It was 95 degrees today when I finished my exercise class. (It was actually a ballet class, but “ballet” sounds graceful, elegant, and light-footed, none of which can be used to describe my fledging efforts. And anyway, we mostly spent the time doing stretches and other barre exercises.) Someone asked me if I were going to walk home, and she sounded surprised when I said “yes.” I suppose it is foolish to walk in the heat, but I am well protected. Wide-brimmed hat. Long sleeves. Long pants. Plenty of water. (Although skimpy clothes in the heat are the norm, it’s actually more comfortable to be covered up. You can’t feel the direct burn of the sun, and clothes trap cooler air between the cloth and your skin.)
For me, walking is much easier than driving. You put one foot in front of the other, shift your weight and put the other foot in front. You keep repeating this until you get where you want to be. What an innovation! No ignition. No keys. No gas. No oil. No tune up. No tires to fill. No oil pumps to break down. No brakes to fail. Just your feet and you.
There are drawbacks to walking, obviously. It takes more time to get anywhere, your mileage is limited, your carrying capacity is restricted. And if your body breaks down, it’s harder to fix and costs more than if your car breaks down. (Though maybe not much more since mechanics nowadays seem to empty your bank account as fast as doctors do.) Which, of course, is why I own a car, though after 42 years, the poor thing only has only 152,000 miles on it. I’ve also put more than 42,000 miles on my feet in those years. Both means of transportation — car and feet — are a bit worse for wear, but both still work.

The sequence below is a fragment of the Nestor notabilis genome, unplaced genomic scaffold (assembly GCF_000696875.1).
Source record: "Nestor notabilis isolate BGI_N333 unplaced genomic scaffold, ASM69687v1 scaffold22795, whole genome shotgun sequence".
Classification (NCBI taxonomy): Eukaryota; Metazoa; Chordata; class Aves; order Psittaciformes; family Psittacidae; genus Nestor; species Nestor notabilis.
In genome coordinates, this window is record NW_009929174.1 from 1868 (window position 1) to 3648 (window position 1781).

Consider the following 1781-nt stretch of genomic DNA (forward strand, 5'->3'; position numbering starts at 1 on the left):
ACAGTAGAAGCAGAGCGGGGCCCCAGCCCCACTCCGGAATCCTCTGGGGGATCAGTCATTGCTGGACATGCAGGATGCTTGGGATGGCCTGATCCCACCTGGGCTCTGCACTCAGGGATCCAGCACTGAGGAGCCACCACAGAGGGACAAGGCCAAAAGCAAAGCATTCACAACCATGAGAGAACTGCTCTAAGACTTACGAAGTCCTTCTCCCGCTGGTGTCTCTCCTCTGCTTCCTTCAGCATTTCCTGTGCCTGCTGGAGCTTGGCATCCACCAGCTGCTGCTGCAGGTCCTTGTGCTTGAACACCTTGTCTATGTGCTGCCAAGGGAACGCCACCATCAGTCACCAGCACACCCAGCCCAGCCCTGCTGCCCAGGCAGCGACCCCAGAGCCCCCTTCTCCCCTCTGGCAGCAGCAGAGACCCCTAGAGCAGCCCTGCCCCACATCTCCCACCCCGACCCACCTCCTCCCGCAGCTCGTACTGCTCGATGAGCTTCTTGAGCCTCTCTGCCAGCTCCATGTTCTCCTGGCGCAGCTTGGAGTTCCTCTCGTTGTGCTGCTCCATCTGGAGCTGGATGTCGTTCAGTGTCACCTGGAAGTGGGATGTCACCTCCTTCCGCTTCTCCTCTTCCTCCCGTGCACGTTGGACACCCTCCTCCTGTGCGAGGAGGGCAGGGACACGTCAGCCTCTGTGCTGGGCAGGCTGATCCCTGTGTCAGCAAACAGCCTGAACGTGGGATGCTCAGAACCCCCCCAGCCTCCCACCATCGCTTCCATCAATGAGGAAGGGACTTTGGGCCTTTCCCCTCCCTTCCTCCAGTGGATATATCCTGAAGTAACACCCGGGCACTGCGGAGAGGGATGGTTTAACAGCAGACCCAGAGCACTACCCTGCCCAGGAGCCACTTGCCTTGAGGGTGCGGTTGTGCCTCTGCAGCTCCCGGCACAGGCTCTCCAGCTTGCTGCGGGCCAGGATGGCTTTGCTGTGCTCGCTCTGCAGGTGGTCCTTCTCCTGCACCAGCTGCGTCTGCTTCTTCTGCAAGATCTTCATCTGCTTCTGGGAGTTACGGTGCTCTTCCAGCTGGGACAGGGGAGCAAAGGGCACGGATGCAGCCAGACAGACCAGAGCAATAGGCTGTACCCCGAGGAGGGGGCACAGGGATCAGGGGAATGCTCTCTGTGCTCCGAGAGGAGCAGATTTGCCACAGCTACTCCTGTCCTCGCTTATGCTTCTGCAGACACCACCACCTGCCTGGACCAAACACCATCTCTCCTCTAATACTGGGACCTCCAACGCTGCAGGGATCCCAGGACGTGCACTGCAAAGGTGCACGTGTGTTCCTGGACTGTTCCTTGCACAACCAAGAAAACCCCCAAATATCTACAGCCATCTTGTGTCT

Not everyone has the luxury of being able to move around on both feet, so I feel very fortunate that I can walk, and generally walk without pain, though sometimes after the mile to the dance studio, an hour or two of classes, and the mile back to the house, my feet do protest. Even more fortunately, after a bit of rest and perhaps a change of shoes, they are ready to go on the move once more.
Walking is truly one of life’s miracles.
Pat Bertram is the author of the suspense novels Light Bringer, More Deaths Than One, A Spark of Heavenly Fire, and Daughter Am I. Bertram is also the author of Grief: The Great Yearning, “an exquisite book, wrenching to read, and at the same time full of profound truths.” Connect with Pat on Google+. Like Pat on Facebook.